What might induce the markets to start buying automobile ABS again is some type of government guarantee, not on the whole ABS structure, but perhaps on the bottom 10% or so. Why would the government do this? Because it will have a vital interest in the companies. No matter the final terms of the bailout, the government will have taxpayer money at risk and management control through the “car czar”. The car companies will be told, “You can make any sort of vehicles you like as long as they meet strict mandated fuel efficiency and emissions standards.” The central premise that the car companies, and by extension manufacturers in general, can simply respond to customer demand will be permanently altered. The government will make its mandate stick not only by legislation, but by the greater and more direct power of controlling the companies’ ability to finance themselves.
Mortgage finance will be changed too, but it starts from the opposite end of the spectrum. Since late summer 2007, private mortgage securitization has been dead, and the longer something is dead, the more it tends to stay dead. Today the only effective mortgage securitizers are the government-owned Ginnie Mae and the government-controlled Fannie Mae and Freddie Mac. This is a makeshift situation that can’t last permanently; that is, the federal government can’t permanently guarantee all the mortgage debt outstanding in the entire country. The quasi-public, quasi-private hybrid model of the old Fannie Mae and Freddie Mac can’t be resurrected, so something new will have to be invented. My guess is that the new model for Fannie and Freddie will look something like the Federal Home Loan Bank System. Members of the Fannie/Freddie “system” will be the financial institutions that make and sell mortgages. These members will own the system, buying stock proportionately to their usage of services. But even a revamped Fannie and Freddie will require some backstop government debt guarantee, which would allow the government significant control.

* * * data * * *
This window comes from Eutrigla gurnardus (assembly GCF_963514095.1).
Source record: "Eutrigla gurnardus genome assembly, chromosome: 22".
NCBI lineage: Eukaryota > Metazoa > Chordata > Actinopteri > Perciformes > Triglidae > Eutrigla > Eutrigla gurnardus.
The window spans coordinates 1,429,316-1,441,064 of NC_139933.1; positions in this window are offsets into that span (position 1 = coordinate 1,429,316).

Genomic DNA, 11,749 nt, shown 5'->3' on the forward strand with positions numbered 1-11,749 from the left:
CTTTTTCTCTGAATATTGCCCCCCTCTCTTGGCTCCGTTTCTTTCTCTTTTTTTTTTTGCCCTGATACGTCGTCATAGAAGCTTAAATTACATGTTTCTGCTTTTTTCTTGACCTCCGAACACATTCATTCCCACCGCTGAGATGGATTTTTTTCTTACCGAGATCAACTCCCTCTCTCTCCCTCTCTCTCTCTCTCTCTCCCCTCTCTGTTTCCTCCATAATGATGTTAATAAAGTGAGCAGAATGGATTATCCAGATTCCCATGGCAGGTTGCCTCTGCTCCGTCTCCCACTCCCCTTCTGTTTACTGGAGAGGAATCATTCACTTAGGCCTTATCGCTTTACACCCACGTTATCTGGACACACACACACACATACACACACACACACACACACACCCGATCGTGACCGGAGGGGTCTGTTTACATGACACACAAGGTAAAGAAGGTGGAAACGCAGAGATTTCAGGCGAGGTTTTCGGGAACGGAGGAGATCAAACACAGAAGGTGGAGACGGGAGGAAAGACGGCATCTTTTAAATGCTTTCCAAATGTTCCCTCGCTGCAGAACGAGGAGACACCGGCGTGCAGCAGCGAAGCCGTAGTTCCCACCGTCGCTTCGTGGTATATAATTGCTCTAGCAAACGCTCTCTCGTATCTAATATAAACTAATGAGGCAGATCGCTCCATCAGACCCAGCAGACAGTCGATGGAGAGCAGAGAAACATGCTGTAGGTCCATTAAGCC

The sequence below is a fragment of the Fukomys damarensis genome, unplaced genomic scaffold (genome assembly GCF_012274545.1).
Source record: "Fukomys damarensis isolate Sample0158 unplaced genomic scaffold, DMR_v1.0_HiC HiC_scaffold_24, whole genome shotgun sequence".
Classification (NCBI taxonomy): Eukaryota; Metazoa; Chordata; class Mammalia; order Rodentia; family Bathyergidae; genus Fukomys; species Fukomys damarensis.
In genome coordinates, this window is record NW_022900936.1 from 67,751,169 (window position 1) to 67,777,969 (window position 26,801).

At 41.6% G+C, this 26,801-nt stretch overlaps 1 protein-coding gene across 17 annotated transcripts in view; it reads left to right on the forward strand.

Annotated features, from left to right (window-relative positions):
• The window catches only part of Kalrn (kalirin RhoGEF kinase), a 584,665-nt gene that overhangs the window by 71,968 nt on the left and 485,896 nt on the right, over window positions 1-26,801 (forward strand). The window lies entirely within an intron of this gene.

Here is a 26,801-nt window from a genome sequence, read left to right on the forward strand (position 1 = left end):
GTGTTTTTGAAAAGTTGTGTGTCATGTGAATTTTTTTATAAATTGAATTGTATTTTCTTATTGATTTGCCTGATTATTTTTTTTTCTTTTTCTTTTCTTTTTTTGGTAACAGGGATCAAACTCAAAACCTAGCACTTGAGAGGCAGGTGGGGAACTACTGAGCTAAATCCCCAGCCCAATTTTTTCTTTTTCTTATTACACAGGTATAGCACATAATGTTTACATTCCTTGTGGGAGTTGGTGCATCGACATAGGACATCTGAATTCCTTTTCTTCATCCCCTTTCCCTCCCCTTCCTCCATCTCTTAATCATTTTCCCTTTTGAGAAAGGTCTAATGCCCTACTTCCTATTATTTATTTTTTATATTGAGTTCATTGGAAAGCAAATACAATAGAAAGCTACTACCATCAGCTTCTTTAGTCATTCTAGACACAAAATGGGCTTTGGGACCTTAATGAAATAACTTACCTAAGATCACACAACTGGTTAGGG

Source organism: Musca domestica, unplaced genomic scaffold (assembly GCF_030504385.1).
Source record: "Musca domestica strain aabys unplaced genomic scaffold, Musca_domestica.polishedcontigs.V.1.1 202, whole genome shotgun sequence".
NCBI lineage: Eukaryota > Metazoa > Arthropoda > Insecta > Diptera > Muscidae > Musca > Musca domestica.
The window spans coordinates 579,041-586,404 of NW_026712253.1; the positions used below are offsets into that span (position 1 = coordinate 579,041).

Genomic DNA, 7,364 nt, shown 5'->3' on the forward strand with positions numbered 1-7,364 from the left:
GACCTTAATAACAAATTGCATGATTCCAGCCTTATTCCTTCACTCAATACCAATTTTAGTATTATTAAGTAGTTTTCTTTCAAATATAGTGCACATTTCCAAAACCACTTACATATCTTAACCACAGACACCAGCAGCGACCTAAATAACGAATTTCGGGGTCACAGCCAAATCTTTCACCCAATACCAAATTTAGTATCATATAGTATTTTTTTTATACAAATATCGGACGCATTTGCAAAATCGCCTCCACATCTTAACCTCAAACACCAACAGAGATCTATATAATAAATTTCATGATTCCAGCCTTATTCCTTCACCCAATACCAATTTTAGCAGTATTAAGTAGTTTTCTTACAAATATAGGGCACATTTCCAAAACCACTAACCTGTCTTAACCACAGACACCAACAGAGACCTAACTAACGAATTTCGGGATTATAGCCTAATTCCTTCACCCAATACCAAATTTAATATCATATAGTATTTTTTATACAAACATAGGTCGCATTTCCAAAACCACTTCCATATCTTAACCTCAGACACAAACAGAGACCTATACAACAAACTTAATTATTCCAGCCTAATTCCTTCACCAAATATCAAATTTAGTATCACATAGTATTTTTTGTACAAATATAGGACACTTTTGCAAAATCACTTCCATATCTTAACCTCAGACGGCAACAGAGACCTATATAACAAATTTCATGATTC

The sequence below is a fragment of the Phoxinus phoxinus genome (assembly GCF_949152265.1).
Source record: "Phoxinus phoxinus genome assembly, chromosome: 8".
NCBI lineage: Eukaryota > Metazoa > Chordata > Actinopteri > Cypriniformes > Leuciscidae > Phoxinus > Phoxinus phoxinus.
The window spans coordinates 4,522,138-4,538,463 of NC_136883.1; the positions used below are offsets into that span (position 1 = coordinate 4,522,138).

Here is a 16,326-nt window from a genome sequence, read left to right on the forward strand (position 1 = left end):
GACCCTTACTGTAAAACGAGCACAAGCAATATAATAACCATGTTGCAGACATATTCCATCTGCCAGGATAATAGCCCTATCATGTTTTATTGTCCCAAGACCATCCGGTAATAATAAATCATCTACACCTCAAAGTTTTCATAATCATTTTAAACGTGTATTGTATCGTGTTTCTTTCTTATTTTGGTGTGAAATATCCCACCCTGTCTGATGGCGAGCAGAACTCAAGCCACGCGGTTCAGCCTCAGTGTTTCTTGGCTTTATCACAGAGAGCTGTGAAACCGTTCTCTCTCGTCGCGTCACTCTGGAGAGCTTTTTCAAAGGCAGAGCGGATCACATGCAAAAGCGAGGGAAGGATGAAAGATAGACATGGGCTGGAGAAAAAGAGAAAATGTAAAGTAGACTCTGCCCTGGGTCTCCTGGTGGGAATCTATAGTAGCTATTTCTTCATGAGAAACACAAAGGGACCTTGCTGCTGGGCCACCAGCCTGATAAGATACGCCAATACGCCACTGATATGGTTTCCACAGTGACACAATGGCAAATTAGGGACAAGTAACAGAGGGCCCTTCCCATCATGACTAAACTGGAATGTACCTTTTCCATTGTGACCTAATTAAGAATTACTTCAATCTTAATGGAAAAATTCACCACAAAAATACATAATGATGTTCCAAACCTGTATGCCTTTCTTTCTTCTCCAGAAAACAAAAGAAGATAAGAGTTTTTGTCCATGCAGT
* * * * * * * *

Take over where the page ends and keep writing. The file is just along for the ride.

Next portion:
The government is already showing its hand, as the following news article attests: “Dec. 10 (Bloomberg) -- Fannie Mae and Freddie Mac, the mortgage-finance companies seized by the U.S. government, are considering waiving a requirement for new appraisals on refinanced loans, their regulator said. ‘If they refinance someone, rather than doing a loan mod, do they need a new appraisal if they already have the credit?’ Federal Housing Finance Agency Director James Lockhart told reporters after a speech in Washington today. ‘That’s an issue that’s being discussed. They’re looking at it.’”
As any lender knows, you have to get a new appraisal on property you intend to refinance to determine if the property still has sufficient value. Clearly, the abandonment of this fundamental underwriting practice is not something that the professional managers at Fannie and Freddie just happened to think up. Their government masters are pushing it as a way to lower mortgage costs for existing mortgage holders. This may or my not be good public policy, but it is certainly not prudent lending. It shows how government may exercise its new power over lenders.
Similarly, the Treasury announced that, in conjunction with banking regulators, it will monitor how each bank is spending Troubled Assets Relief Program (TARP) funds received from the government. The Senate unanimously passed a bill giving the TARP inspector general the authority to investigate any use of TARP funds he deems questionable. These actions came in response to a call by the Government Accountability Office for formal internal controls to ensure that TARP funds are used in accordance with the government’s intent.
The government’s new power over the financial world can also be exercised indirectly. Chicago’s Republic Windows & Doors factory was forced to shut down when Bank of America refused to extend additional credit. Outraged workers refused to leave their factory and hoisted picket signs reading: “Bank of America: You Got Bailed Out. We Got Sold Out.” After a few days, Bank of America caved in, a provided $1.35 million to Republic in what is essentially a gift of the workers their severance and vacation pay.
None of this is bad, it’s just different. All large scale changes produce unintended consequences. This is an iron law. The changes currently being imposed on the financial system are enormous and necessary. Without massive government intervention, it’s terrifying but true that the system would have collapsed. A new system is evolving, whose first faint glimmers we are just beginning to discern.